I've had the first envelope shown above in my collection for a number of years. It is an "Official Business" penalty cover for the Library of Congress Card Division which was mailed by "Hurdis" on June 12, 1944. It was mailed to Brigadier General Charles E. Hurdis via Army Post Office #6 in San Francisco. At the time General Hurdis was serving in the 6th Infantry Division where it was engaged in combat with the Japanese in New Guinea. Hurdis was later promoted to Commanding General of the 6th Infantry Division and ended his career as a Major General. The cover is not in great condition which could be expected for a cover that was received in a combat zone. I had not been able to identify the "Hurdis" who mailed the cover until recently. At the American Philatelic Society's stamp show in Virginia in August 2010 I came across the second envelope shown above. From a philatelic perspective the cover is interesting because it was mailed "Special Delivery" from the Canal Zone and uses a United States 10 cent special delivery stamp in conjunction with two 3 cent Canal Zone stamps. The Canal Zone didn't have its own special delivery stamps. The cover was mailed on May 2, 1942 by Private W. K. Harrison at Fort Amador, C.Z. and was was passed by an Army censor. It was received by the Library of Congress on May 13, 1942. The most interesting thing about the cover for me was that it was addressed to Sara B. Hurdis in the Card Division of the Library of Congress which provided me with the full name of the person who sent the first cover shown. Sara B. Hurdis mailed that cover to her father Brigadier General Charles E. Hurdis. The Card Division was one of the largest and most active divisions of the Library of Congress and Sara Hurdis was one of many who worked at the Library during World War II. What are the chances of acquiring independently two related Library of Congress covers out of the millions of covers that have been sent to and from the Library of Congress?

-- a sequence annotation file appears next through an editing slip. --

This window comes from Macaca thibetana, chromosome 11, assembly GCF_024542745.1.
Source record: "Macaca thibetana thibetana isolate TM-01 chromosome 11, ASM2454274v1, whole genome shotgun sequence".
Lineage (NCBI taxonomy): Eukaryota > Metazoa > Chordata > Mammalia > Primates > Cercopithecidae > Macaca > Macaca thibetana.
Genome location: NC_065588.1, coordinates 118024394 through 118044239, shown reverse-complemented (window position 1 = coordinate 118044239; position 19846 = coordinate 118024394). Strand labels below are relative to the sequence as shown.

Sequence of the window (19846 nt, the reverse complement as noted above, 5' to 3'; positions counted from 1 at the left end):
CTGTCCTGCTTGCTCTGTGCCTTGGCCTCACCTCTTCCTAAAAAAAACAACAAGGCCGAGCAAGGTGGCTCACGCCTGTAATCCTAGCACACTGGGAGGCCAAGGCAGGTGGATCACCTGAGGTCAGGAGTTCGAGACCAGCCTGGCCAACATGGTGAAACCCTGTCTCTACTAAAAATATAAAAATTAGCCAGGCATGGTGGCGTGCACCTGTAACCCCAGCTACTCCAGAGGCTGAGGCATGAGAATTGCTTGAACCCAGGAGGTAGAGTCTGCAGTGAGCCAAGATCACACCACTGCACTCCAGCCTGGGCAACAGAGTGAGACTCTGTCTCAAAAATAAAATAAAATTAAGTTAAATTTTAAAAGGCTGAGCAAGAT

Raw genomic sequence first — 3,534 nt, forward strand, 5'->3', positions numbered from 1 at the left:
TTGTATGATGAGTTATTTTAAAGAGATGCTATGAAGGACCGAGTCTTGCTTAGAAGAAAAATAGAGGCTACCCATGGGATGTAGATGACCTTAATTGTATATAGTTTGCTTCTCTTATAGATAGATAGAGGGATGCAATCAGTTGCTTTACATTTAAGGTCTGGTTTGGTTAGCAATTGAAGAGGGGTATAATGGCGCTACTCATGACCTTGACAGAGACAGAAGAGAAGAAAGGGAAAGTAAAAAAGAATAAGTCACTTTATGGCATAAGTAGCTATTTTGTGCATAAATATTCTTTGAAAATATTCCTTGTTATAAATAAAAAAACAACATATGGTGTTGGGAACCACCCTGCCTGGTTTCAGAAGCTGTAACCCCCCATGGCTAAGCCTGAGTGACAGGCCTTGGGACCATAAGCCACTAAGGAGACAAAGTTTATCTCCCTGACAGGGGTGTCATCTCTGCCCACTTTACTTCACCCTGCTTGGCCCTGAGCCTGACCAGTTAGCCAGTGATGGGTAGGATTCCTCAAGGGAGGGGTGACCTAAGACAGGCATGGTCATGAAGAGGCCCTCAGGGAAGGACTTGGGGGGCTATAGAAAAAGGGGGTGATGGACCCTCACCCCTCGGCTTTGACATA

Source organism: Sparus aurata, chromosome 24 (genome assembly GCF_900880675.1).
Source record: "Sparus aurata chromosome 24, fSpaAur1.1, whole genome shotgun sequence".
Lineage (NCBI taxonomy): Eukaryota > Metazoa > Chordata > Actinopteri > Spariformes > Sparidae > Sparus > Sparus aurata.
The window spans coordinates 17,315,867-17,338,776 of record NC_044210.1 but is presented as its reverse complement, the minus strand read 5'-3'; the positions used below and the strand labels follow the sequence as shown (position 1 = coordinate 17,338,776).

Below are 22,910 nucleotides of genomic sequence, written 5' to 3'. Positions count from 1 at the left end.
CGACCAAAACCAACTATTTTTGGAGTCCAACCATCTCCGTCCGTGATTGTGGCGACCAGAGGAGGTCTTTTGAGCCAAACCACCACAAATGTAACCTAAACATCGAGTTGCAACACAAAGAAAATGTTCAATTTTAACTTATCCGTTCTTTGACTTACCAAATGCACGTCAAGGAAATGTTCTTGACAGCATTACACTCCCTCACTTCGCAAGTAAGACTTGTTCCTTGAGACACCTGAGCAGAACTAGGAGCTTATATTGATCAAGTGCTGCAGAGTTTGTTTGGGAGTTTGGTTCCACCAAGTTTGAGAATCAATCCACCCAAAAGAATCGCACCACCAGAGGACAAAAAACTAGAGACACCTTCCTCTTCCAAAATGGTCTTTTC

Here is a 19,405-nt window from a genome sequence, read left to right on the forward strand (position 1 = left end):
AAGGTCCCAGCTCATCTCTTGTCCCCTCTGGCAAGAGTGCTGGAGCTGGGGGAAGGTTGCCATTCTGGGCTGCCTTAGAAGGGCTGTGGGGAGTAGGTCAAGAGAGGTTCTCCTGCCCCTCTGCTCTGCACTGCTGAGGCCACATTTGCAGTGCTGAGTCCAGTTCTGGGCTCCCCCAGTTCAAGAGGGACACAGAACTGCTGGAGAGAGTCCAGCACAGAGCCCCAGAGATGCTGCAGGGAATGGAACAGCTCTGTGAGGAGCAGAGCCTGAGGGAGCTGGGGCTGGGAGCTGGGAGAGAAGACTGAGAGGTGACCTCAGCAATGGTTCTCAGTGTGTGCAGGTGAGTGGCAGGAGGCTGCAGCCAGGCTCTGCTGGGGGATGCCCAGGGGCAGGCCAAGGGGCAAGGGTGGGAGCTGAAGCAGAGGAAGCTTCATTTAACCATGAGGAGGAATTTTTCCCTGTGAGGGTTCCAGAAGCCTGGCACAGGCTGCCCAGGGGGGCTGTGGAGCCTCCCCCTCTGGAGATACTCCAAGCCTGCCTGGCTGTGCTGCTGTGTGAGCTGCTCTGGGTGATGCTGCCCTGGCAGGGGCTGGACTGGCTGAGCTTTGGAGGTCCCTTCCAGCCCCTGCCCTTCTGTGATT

The heading for this post is taken from a publication of the same name by Lawrence Clark Powell and provides a good introduction to a discussion about miniature books in my collection of librariana. Powell's Make Mine a Small One was first published in The New York Times on Dec. 6, 1964 and was then reprinted by Peacock Press (Berkeley,CA) in 1965 as part of the Peacock Press Miniatures series. Powell's delightful essay is more about the challenges of large books in institutional and private libraries than about miniature books. At the end he writes, "I am prepared to write of my reception of a 1964 coffee table dinosaur. This is how it will read: 'To describe the horror of Lawrence on receiving this loathsome present, is impossible. He put on gloves and overalls before he removed the book from its wrapping lest he be soiled, and he moved closer to the fire so that he could more quickly dispose of it.' Miniature books are usually less than 3 inches tall and some are as small as a thumbnail.
I recently acquired a miniature book by John David Marshall that was formerly in the collection of Norman D. Stevens. It is entitled One Librarian's Credo and it measures two and a half inches tall by two inches wide. It is inscribed "for NDS" from JDM". Fifty copies of this little book were produced for the "friends of John David Marshall". Marshall begins his missive with "At the risk of sounding like a hopeless romantic entirely out of touch with the hi-tech world in which we live, I suggest that librarians need to devote some time and thought to books, just books - the writing, the publishing, the selling, the reviewing, the promotion, the uses, the preservation, the reading of books."
I have one other miniature book in my collection, it is the Remarks of Archibald MacLeish at the Dedication of the Wallace Library, Fitchburg, Massachusetts, June 3rd, 1967. One thousand two hundred and fifty copies of this little book were printed in Haarlem, Holland. It measures just under 3 inches tall and 2 inches wide.
All three of these publications involve special type fonts and printing techniques. Much more about the extensive field of miniature books can be found on the website of the Miniature Book Society and there is an excellent online exhibit of miniature books at the website of the Lilly Library at Indiana University.